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How does noise affect my mental health?


How can something seemingly small have such an impact on our health? Sound or noise is an important environmental factor in both our physical health and our mental wellbeing. 

Maybe one reason why we look forward to a vacation is our yearning to get away from all the annoying and never-ending noise of cars zooming and honking along the highways, the rumbling sound of the subway as it comes closer to the platform or the humming, drumming and droning of construction machines in the nearby construction site. 

Instead, we long for the breeze rustling the tops of trees, or for the sound of water lapping in the shore. Just imagining ourselves listening to these relaxing sounds already takes us back to those peaceful places. 

Noise in the workplace and in the environment

Noise is present in all human activities, and it is usually put into two categories: occupational noise and environmental noise. Studies have shown that occupational noise is a significant factor in dangers and decrease in productivity in the workplace. It has also been found that almost 30 million Americans in the workforce are continually vulnerable to high levels of noise.

Both occupational and environmental noise have been shown to increase our risk for heart and immune system issues , and for psychological effects like stress, sleep problems, anxiety, irritability and mood disorders. 

How loud is “loud”? 

The decibel (dB) is used to measure sound levels. To give us an idea how we perceive sound, let’s take the example of a quiet room at 27 dB. Relative to the quiet room, the sound of cars at 69 dB, and trains at 117 dB becomes magnified in our perception. Our sense of something being loud doubles with every 10 dB increase. Thus we may perceive that the sound of cars is almost 20 times louder, though with only a 42 dB difference.

Being exposed to high levels of sound puts us at risk of negative health effects. 

  • Stress, sleep and our mental health. 

Nowadays when the world continues to be awake at night, it’s almost certain that environmental noise continues all through the night. The Word Health Organization says that ideally, noise is kept at 40 dB or below while we sleep, and even as low as 30 dB for uninterrupted sleep. 

When our sleep is fragmented, we become stressed, whether we know it or not. Our central nervous system gets triggered and releases stress hormones. Particularly, the part of our brain called the amygdala can trigger the flight-or-fight response, which can increase our heart rate, affecting our blood pressure and blood vessels. 

  • Productivity and work performance.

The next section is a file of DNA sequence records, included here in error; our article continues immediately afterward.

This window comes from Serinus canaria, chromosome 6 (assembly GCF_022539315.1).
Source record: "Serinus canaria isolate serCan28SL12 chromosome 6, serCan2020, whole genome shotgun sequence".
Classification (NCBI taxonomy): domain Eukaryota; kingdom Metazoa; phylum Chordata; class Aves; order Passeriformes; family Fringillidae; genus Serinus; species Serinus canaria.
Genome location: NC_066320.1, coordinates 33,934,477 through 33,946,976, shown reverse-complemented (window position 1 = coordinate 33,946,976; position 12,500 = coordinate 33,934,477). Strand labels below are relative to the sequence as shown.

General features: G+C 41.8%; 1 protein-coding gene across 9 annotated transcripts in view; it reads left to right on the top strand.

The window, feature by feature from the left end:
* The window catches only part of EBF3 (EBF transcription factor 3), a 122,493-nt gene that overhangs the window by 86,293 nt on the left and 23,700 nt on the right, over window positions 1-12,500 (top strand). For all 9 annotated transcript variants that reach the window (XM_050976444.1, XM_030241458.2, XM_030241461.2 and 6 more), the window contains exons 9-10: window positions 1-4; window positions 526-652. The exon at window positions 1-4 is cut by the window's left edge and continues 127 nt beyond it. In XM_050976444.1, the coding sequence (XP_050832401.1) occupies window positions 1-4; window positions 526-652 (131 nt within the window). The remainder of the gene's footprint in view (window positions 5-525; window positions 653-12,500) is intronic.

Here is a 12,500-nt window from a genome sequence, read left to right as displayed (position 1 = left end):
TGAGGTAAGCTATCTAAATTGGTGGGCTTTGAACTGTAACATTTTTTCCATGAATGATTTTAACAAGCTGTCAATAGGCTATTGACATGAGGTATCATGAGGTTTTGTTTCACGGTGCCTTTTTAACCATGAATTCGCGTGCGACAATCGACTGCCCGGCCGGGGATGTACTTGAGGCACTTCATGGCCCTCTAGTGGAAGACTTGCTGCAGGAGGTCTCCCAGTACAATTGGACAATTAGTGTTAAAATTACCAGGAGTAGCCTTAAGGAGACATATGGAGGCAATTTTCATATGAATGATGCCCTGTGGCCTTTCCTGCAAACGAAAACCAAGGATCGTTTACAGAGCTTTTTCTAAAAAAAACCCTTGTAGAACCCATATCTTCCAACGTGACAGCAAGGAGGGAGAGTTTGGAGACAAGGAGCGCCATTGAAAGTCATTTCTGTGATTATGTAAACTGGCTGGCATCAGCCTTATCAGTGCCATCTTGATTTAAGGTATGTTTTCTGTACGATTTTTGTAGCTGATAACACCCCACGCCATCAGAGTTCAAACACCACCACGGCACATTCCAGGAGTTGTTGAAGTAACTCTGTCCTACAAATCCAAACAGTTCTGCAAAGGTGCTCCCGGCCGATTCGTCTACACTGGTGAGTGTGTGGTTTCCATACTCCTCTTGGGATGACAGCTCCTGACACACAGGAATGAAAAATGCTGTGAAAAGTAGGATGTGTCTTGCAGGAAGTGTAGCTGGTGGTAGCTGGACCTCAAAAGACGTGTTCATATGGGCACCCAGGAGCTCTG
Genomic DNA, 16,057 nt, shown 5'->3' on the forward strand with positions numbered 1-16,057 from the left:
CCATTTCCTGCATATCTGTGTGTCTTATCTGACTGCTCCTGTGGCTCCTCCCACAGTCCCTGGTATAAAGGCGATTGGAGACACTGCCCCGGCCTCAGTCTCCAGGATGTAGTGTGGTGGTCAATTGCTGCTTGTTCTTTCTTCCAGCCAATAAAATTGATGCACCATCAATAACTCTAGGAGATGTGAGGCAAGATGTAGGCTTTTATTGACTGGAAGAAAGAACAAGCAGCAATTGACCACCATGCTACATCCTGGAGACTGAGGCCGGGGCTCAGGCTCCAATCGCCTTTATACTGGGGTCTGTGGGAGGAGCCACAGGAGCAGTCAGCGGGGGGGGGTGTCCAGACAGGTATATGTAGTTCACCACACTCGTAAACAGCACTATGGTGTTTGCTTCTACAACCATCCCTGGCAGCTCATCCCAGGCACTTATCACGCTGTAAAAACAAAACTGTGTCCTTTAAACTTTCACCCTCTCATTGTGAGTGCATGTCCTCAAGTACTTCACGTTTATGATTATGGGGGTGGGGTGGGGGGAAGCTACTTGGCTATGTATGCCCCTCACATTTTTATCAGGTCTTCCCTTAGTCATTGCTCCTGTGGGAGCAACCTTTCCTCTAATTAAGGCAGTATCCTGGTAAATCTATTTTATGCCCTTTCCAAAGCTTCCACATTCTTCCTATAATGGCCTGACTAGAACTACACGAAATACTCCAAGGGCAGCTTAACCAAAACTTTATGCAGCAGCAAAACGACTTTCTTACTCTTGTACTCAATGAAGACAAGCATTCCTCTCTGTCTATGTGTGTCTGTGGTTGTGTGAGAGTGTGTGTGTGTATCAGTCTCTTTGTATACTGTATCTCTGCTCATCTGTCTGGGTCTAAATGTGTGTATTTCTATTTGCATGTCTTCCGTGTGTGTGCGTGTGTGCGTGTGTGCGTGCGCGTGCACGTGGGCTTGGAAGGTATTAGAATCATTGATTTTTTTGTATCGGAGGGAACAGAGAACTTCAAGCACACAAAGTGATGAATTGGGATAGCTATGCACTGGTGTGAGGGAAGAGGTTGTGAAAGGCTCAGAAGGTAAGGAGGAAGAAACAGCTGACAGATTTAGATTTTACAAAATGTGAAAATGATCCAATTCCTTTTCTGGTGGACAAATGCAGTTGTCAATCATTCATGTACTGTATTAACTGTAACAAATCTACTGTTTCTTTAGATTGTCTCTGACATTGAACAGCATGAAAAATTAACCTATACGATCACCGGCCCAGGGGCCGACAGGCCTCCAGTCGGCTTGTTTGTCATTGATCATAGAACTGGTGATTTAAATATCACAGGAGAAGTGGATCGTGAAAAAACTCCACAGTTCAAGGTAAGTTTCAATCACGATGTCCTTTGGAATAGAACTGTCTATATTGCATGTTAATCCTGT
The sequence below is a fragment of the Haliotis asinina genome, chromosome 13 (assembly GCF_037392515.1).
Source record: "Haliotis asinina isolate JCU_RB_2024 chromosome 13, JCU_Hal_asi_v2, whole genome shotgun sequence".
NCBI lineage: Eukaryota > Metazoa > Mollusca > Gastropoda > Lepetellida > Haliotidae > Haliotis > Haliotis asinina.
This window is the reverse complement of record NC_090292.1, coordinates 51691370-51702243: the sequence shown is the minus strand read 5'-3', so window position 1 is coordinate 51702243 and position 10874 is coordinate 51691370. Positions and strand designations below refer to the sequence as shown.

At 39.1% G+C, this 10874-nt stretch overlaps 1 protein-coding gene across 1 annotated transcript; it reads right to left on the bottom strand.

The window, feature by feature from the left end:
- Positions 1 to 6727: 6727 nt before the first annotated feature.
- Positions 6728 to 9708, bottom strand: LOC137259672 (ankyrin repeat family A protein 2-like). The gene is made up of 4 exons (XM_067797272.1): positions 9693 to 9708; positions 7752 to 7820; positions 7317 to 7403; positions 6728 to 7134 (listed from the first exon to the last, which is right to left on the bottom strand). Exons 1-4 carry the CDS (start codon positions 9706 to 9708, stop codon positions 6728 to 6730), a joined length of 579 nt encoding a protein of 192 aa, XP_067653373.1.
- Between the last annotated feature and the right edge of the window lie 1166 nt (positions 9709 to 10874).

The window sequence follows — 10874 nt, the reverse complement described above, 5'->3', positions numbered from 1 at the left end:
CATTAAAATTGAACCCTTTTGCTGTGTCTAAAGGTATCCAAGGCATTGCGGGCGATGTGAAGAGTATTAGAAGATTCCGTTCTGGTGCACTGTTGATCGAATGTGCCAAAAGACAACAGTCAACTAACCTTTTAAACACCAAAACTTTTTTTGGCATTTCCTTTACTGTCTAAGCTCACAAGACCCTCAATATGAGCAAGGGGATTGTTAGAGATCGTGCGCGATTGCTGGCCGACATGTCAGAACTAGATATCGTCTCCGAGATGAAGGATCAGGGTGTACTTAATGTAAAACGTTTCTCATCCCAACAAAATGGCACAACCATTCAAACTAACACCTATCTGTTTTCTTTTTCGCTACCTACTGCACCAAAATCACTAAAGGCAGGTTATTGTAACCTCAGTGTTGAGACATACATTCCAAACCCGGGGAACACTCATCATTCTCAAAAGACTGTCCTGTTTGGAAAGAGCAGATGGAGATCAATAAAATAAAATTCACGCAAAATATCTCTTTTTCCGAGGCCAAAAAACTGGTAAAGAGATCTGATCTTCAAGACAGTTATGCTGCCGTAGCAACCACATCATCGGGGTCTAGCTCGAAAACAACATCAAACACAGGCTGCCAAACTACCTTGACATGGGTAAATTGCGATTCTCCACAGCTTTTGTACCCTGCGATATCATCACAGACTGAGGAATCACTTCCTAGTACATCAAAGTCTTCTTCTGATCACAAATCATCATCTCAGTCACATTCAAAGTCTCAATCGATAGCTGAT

Multiple studies have shown that chronic and unwanted noise in the workplace negatively affects productivity. 

In a study of 50 students, researchers assessed the effect of noise to academic performance, and they concluded that students performed differently at different sound levels, with 110 dB as the level with the greatest negative effect, compared to 70 and 90 dB.  

Tips to create a conducive environment at home and in the workplace: 

  • Minimize exposure to unnecessary conversations.
Research has shown that an open office plan with minimal individualized space can lead to distraction and loss of productivity. If possible, the management has to apply interventions such as acoustic wall panels.
  • Control sound at home.
Many sounds can disturb our sleep. Studies that support the use of “white noise, pink noise or brown” say that it helps people to sleep better. 
  • White noise includes: the sound from fans, television static, hum from the vacuum. 
  • Pink noise includes: the sound of light rain, river and wind. 
  • Brown noise includes: the sound of rumbling thunder, waterfall and heavy rainfall. 

Apps and machines are available to provide these sounds. 

  • Create a bedtime routine.
Incorporating a consistent bedtime routine in your day may be a relaxing way to deal with stressful noise. Add the use of white/brown/ pink noise to your bedtime routine if you find it helpful. If possible, reduce the use of gadgets 1 to 2 hours before bed. 

Many of the sources of noise are outside of our power to control, but there are things we can definitely add to our day in order to increase our tolerance and manage our stress levels. With some changes, we can decrease noise’ effects on our mood, sleep, work performance and our mental wellbeing. 

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How does noise affect my mental health?
Brandon Resasco